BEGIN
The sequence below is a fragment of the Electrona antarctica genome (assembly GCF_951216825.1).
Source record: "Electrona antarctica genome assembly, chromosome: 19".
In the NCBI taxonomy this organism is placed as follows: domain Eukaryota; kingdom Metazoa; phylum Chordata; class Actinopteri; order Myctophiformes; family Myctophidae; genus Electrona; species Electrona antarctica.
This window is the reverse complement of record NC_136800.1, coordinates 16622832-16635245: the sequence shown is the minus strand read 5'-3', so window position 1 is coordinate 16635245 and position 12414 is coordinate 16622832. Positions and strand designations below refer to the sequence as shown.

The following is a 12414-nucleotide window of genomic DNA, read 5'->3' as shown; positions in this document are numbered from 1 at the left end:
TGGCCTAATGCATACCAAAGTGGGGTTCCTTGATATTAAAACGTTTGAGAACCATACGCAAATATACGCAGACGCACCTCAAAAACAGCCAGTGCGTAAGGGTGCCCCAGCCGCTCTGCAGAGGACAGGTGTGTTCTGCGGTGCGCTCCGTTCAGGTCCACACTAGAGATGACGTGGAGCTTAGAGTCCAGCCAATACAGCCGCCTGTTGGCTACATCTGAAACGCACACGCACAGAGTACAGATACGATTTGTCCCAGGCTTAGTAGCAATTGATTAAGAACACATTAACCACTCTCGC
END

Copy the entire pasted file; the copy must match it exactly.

The sequence below is a fragment of the Electrona antarctica genome (assembly GCF_951216825.1).
Source record: "Electrona antarctica genome assembly, chromosome: 19".
In the NCBI taxonomy this organism is placed as follows: domain Eukaryota; kingdom Metazoa; phylum Chordata; class Actinopteri; order Myctophiformes; family Myctophidae; genus Electrona; species Electrona antarctica.
This window is the reverse complement of record NC_136800.1, coordinates 16622832-16635245: the sequence shown is the minus strand read 5'-3', so window position 1 is coordinate 16635245 and position 12414 is coordinate 16622832. Positions and strand designations below refer to the sequence as shown.

The following is a 12414-nucleotide window of genomic DNA, read 5'->3' as shown; positions in this document are numbered from 1 at the left end:
TGGCCTAATGCATACCAAAGTGGGGTTCCTTGATATTAAAACGTTTGAGAACCATACGCAAATATACGCAGACGCACCTCAAAAACAGCCAGTGCGTAAGGGTGCCCCAGCCGCTCTGCAGAGGACAGGTGTGTTCTGCGGTGCGCTCCGTTCAGGTCCACACTAGAGATGACGTGGAGCTTAGAGTCCAGCCAATACAGCCGCCTGTTGGCTACATCTGAAACGCACACGCACAGAGTACAGATACGATTTGTCCCAGGCTTAGTAGCAATTGATTAAGAACACATTAACCACTCTCGC